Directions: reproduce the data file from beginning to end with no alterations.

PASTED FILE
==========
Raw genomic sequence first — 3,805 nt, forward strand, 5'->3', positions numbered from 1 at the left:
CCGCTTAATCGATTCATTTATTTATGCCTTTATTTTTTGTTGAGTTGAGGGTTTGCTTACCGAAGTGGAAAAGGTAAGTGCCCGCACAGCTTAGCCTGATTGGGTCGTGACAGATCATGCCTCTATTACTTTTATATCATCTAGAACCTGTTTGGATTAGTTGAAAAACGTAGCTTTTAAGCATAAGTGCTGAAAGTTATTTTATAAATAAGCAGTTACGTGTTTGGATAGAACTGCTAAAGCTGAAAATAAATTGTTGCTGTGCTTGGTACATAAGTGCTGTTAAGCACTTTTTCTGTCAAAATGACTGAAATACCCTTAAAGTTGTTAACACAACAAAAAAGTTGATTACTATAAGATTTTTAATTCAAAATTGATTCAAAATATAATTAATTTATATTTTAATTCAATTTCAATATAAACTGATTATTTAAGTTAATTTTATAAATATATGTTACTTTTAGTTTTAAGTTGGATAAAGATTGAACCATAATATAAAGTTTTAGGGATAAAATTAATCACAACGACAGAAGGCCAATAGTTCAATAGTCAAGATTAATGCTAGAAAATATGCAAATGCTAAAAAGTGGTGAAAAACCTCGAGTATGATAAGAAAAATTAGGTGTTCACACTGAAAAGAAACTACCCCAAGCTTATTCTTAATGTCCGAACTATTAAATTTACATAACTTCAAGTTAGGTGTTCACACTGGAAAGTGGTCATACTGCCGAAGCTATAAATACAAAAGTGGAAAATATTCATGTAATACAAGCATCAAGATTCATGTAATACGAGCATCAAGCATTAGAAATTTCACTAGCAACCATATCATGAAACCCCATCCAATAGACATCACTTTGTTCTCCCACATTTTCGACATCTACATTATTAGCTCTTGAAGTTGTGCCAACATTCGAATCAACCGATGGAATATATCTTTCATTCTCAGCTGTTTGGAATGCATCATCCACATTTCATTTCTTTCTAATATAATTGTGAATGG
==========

Raw genomic sequence first — 3,805 nt, forward strand, 5'->3', positions numbered from 1 at the left:
CCGCTTAATCGATTCATTTATTTATGCCTTTATTTTTTGTTGAGTTGAGGGTTTGCTTACCGAAGTGGAAAAGGTAAGTGCCCGCACAGCTTAGCCTGATTGGGTCGTGACAGATCATGCCTCTATTACTTTTATATCATCTAGAACCTGTTTGGATTAGTTGAAAAACGTAGCTTTTAAGCATAAGTGCTGAAAGTTATTTTATAAATAAGCAGTTACGTGTTTGGATAGAACTGCTAAAGCTGAAAATAAATTGTTGCTGTGCTTGGTACATAAGTGCTGTTAAGCACTTTTTCTGTCAAAATGACTGAAATACCCTTAAAGTTGTTAACACAACAAAAAAGTTGATTACTATAAGATTTTTAATTCAAAATTGATTCAAAATATAATTAATTTATATTTTAATTCAATTTCAATATAAACTGATTATTTAAGTTAATTTTATAAATATATGTTACTTTTAGTTTTAAGTTGGATAAAGATTGAACCATAATATAAAGTTTTAGGGATAAAATTAATCACAACGACAGAAGGCCAATAGTTCAATAGTCAAGATTAATGCTAGAAAATATGCAAATGCTAAAAAGTGGTGAAAAACCTCGAGTATGATAAGAAAAATTAGGTGTTCACACTGAAAAGAAACTACCCCAAGCTTATTCTTAATGTCCGAACTATTAAATTTACATAACTTCAAGTTAGGTGTTCACACTGGAAAGTGGTCATACTGCCGAAGCTATAAATACAAAAGTGGAAAATATTCATGTAATACAAGCATCAAGATTCATGTAATACGAGCATCAAGCATTAGAAATTTCACTAGCAACCATATCATGAAACCCCATCCAATAGACATCACTTTGTTCTCCCACATTTTCGACATCTACATTATTAGCTCTTGAAGTTGTGCCAACATTCGAATCAACCGATGGAATATATCTTTCATTCTCAGCTGTTTGGAATGCATCATCCACATTTCATTTCTTTCTAATATAATTGTGAATGG